In Georgia, even with a lawful prescription, a driver is not immune from a Driving Under the Influence arrest and prosecution if the driver is incapable of driving safely.
DUI Drugs Charge Includes Legally Prescribed Medications
There is often a misconception about how a person might be charged with DUI. If you ask, many people will tell you that you get charged with a DUI when you drink too much and get behind the wheel of a car. True. However, a Driving under the Influence charge can also mean that you have operated a vehicle in an unsafe manner while under the influence of prescription drugs that were legally prescribed to you by your doctor.
Wine is legal, but drinking a bottle of wine and driving is not. Similarly, a driver can be legally prescribed pharmaceuticals and still be guilty of DUI Drugs. In today’s society a large percentage of adults, especially older adults are on some type of medication. A vast majority of these medications are for lowering cholesterol, lowering blood pressure or other common maladies. However, some people are prescribed medications either for temporary or chronic conditions that can seriously affect driving.
The Standard for DUI Drugs
If a driver has been Legally Prescribed the medication, then the legal standard for a conviction is that the driver must be “incapable of driving safely.” If the driver is unable to provide a Legal Prescription, then the standard is “Less Safe.” Less Safe means that the driver was a “less safe driver, when compared to a driver who had not consumed the prescription drugs.”
This distinction is very important in a DUI Drugs case because the “incapable of driving safely” is a very hard standard for the prosecution to meet unless the driver is involved in an accident or has serious and visible impairment. The driver may drive poorly or even “less safely” than another driver, but in order to convict a person with a legal prescription, the State must prove the driver was “incapable of driving safely.”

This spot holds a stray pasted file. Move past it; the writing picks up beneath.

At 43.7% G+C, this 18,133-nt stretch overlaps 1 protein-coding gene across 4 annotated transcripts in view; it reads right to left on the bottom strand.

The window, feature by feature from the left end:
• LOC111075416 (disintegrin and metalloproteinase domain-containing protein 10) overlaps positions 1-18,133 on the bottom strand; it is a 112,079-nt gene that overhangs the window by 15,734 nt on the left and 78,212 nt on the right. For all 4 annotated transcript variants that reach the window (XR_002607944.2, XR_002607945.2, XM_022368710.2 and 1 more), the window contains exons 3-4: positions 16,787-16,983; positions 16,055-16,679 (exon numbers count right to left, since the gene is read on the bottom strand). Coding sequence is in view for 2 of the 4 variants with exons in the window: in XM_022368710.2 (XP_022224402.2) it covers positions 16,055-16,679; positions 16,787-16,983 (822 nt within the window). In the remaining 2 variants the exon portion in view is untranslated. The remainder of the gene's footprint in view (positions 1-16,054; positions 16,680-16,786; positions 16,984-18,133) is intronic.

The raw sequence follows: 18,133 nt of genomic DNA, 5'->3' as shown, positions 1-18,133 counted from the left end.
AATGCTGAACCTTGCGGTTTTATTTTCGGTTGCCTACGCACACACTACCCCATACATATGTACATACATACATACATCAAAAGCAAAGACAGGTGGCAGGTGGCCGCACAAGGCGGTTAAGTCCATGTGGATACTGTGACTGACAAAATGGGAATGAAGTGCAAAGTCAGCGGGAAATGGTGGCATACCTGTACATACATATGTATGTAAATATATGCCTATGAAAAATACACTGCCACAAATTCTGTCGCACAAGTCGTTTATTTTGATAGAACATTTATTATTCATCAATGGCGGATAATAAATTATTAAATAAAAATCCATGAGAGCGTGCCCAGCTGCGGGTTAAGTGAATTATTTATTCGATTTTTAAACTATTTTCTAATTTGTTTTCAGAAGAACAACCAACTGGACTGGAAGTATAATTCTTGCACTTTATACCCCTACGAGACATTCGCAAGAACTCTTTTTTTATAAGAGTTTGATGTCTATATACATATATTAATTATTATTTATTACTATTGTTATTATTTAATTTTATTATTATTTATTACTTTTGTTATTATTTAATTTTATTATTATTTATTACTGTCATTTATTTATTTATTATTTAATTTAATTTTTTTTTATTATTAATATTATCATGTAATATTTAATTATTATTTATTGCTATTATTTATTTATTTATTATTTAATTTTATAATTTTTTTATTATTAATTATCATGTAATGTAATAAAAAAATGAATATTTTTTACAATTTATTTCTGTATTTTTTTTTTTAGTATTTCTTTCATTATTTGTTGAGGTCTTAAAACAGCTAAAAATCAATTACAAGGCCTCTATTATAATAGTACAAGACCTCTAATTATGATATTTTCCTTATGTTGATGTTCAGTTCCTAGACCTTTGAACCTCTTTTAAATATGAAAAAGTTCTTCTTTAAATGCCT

Without a prescription puts the case under a “less safe” standard, which is easier for the State to prove if a minor to moderate traffic violation occurs and/or minor to moderate visible impairment.
Types of Drugs
Although not in the Legal Code Book, the type of medication is an important factor in a DUI Drugs case. If the prescriptions are for items that are commonly known narcotics, most jurors will be more likely to convict due to the perception that the drugs are more likely to impair someone operating a vehicle. These drugs are usually in the opiate/opioid family, such as oxycodone, hydrocodone, etc.
In any prescription medication DUI Drug case, it is very important that the prescribing doctor be willing to support the prescribed medication as it relates to driving. A simple letter can do a lot of good in a case. If the doctor takes time out of his or her busy schedule to appear for trial, it is even better.
Obviously, there are many layers to building a defense on any alcohol or drug related DUI charge. An attorney makes a decision based on the evidence and the law regarding the best course of action on a particular case.
About the attorney: Anne Bishop is a Georgia Lawyer with A. Bishop Law in Gainesville, Georgia and handles various DUI / DWI, Marijuana Arrests and other Georgia Criminal Defense matters. The law office of A. Bishop Law can assist clients throughout Georgia including: Hall County (Gainesville, Oakwood, Flowery Branch), Jackson County (Jefferson, Braselton) White County (Helen, Cleveland), Lumpkin County (Dahlonega), Dawson County (Dawsonville), Habersham County (Demorest, Cornelia), and all of Northeast Georgia.
This article and/or video should not be considered nor relied upon as legal advice since it is only intended for general overview and informational purposes. Please consult with an attorney on your specific situation in order to determine an appropriate legal course of action.